Truth be told, the Catholics can sort out their own approach to managing the presence of the occult and whatever spiritual concerns they have among themselves and for their community. The Catechism of the Catholic Church teaches that “All forms of divination are to be rejected: recourse to Satan or demons, conjuring up the dead or other practices falsely supposed to ‘unveil’ the future […] All practices of magic or sorcery, by which one attempts to tame occult powers, so as to place them at one’s service and have a supernatural power over others – even if this were for the sake of restoring their health – are gravely contrary to the virtue of religion.” It notes that “Wearing charms is also reprehensible,” and so on.
The same applies to other denominations of Christianity, Judaism, or any other religion. What concerns they might have about a spiritual war is between them, their faith, and their god.
But Christian rhetoric rarely stays in Christian circles. It spills into the mainstream and the language of spiritual warfare is disordered, corruptive, and provocative. It flirts with incitement of violence over and over.
Regrettably, the two millennia old obsession with Paganism is showing to be alive and well today in America. Indeed, Taylor warned earlier this year that the rhetoric of Christian nationalist pastors can tip over into actual violence. The same is true for portrayals of Pagans or any practice framed as Satanic. Being on the wrong side of a spiritual war means you become a target.
In the past 24 hours, there have been two new deployments.
Yesterday, Minnesota state Senator Eric Lucero – who describes himself as a “voice for pro-life, pro-Second Amendment, pro-law enforcement, medical freedom, education transparency, election integrity, tax cuts, and more” unleashed a rant in the Minnesota Senate to prohibit funds from being used for any activities related to the “occult, divination, necromancy, soothsaying, Satanism and pedophilia.”
Lucero said that sin is everywhere and that institutions must be stopped from grooming the minds of young children. He added that evil has infiltrated into all areas of society and that one such area is “art,” which includes “pictures, plays, theater, sculpture or any other type of art to be used to promote the occult of the wicked practice of grooming young children.”
Minnesota Republicans having a normal one today. #mnleg pic.twitter.com/3lRWBC7PqA
— Aaron Rupar (@atrupar) April 18, 2023
In a transphobic response to a Tablet magazine article about misgendering, Pagan faith groups within the U.S. Army, and a litany of other ails he equates to modern Paganism and LGBTQ+ paranoia, the magazine’s editor at large Liel Leibovitz wrote for Commentary about the misinformed worldview of “paganism” and how it is a “spiritual crisis afflicting contemporary America,” misinforming society about binarism, equity, diversity, and justice because “the intellectual-industrial complex continues to push its pagan convictions.”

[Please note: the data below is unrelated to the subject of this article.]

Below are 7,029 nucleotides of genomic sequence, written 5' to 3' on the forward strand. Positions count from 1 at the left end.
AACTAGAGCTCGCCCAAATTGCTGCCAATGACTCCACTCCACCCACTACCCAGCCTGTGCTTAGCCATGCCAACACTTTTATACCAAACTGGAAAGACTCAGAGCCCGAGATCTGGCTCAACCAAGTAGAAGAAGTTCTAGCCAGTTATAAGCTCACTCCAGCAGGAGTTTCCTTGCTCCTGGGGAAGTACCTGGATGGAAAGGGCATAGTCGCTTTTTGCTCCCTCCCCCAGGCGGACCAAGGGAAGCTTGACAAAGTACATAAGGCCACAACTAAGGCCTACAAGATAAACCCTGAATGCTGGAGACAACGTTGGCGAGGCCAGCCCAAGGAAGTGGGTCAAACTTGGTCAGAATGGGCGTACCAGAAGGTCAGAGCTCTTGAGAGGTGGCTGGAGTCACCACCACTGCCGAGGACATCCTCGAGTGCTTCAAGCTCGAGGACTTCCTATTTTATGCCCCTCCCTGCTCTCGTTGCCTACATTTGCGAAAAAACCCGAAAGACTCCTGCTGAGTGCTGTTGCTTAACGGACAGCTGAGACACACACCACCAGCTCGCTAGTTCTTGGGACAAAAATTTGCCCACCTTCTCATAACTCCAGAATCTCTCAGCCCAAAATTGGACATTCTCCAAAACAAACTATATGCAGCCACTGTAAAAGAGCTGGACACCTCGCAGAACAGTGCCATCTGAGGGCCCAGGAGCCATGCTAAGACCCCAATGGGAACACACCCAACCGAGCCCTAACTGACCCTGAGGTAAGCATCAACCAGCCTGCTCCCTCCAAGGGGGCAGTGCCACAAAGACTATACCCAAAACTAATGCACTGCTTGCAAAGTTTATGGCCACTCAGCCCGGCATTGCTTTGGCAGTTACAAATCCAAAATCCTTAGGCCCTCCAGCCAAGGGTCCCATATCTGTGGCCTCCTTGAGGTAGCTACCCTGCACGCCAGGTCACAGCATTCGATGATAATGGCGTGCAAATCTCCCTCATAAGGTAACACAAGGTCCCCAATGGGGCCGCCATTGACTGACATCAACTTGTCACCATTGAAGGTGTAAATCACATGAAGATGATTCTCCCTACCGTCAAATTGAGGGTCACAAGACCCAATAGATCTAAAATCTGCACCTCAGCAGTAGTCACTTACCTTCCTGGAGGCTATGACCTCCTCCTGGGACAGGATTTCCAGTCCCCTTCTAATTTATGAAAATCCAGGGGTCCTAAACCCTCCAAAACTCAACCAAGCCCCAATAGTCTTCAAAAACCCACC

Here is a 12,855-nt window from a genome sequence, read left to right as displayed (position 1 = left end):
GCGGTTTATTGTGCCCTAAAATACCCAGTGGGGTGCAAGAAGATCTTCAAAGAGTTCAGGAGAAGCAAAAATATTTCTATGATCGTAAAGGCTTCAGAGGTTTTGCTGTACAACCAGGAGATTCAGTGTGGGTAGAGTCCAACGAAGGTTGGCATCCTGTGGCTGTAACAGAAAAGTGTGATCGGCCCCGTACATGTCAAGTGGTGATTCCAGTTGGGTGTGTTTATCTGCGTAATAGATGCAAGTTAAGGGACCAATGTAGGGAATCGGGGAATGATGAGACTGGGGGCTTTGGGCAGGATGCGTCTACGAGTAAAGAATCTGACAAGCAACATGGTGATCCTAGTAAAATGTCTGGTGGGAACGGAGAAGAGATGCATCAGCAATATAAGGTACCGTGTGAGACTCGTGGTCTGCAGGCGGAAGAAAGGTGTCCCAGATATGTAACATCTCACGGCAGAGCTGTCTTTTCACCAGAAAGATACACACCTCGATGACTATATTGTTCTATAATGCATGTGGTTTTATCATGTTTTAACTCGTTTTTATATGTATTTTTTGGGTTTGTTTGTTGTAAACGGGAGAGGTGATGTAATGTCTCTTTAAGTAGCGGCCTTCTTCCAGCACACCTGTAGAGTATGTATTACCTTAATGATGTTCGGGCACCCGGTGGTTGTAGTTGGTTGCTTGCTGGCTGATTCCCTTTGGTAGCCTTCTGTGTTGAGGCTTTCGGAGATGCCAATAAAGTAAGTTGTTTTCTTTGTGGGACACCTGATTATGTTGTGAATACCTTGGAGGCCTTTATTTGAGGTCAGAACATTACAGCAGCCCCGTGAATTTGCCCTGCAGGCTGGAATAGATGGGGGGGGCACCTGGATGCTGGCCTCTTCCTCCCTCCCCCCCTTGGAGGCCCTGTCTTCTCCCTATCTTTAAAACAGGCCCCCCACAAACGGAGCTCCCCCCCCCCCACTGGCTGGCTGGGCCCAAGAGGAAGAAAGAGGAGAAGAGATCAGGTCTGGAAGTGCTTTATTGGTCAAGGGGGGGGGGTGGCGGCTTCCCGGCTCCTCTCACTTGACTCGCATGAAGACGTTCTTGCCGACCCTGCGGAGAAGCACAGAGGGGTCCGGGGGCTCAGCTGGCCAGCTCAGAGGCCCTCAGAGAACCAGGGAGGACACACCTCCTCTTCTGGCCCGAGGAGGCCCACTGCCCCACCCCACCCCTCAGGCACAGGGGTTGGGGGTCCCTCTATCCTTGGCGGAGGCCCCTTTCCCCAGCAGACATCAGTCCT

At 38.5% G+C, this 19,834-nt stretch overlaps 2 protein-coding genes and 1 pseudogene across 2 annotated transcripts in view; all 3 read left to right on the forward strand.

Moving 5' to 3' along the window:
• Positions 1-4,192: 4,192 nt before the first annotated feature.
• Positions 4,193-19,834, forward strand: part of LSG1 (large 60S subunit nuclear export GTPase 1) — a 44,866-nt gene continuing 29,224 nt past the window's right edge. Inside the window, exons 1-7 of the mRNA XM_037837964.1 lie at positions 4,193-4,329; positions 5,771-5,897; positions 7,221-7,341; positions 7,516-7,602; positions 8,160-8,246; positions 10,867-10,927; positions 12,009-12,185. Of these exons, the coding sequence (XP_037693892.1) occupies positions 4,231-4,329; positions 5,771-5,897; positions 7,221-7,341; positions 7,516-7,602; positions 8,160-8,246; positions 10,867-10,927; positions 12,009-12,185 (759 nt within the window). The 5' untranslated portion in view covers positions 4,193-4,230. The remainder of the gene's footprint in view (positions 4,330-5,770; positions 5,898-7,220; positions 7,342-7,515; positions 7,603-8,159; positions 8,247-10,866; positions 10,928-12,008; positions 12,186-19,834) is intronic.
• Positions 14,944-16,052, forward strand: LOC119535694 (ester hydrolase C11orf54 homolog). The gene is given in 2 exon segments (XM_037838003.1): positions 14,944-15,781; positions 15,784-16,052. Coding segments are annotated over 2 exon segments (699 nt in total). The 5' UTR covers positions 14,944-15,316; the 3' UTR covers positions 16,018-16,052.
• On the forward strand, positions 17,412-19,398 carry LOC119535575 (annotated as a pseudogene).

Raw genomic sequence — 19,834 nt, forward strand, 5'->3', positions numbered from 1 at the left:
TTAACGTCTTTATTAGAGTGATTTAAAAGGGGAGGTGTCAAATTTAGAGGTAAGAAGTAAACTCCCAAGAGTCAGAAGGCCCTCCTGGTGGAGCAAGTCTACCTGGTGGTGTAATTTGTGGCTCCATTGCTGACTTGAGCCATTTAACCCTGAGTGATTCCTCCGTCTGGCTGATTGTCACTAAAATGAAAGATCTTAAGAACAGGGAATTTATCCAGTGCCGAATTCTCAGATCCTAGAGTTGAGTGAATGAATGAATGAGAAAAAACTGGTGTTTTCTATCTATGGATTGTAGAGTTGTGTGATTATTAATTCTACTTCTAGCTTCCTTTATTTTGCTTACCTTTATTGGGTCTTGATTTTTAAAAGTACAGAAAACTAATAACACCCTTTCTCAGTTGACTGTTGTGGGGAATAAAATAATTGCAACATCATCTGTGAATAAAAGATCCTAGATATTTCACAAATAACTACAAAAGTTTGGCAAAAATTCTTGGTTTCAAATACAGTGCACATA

He considers Pagans to be assassins. “‘Nothing is true, everything is permitted,'” he writes. “These were the last words, allegedly, of Hasan i-Sabbah—the ninth-century Arab warlord whose group, the Hash’shashin, gave us the English word ‘assassins.’ And his dictum perfectly captures the soul of paganism, illuminated by the idea that no fixed system of belief or set of solid convictions ought to constrain us as we stumble our way through life.”
Unsurprisingly, Leibovitz’s answer is the Torah. “When pagans waving the banner of diversity, equity, and inclusion insist that we judge others by the color of their skin, not the content of their character, tell your children that the Hebrew prophets offered a much more transformational vision of racial justice, one that inspired everyone from Frederick Douglass to Martin Luther King Jr. When pagans calling themselves environmentalists tell your children to worship the earth, introduce them to the Talmud for a superior attitude that is as mindful of production as it is of conservation. When pagans quarrel and cancel, teach your children the value of building real communities, and of the tried-and-true blueprints for real human happiness given to us by our faith traditions.
“If you can,” he advises parents, “rescue them from pagan schools as well, or, at least, teach them that there are better options.”
Where those schools are is not clear. But Leibovitz advises against the “pagan call for perpetual warfare.” But with such words, the demonization of all things Pagan is again on the rise.
Factually, however, there is no Pagan call to warfare. That language of constant struggle is a preoccupation from other faiths and practices. The links above are clear examples of it.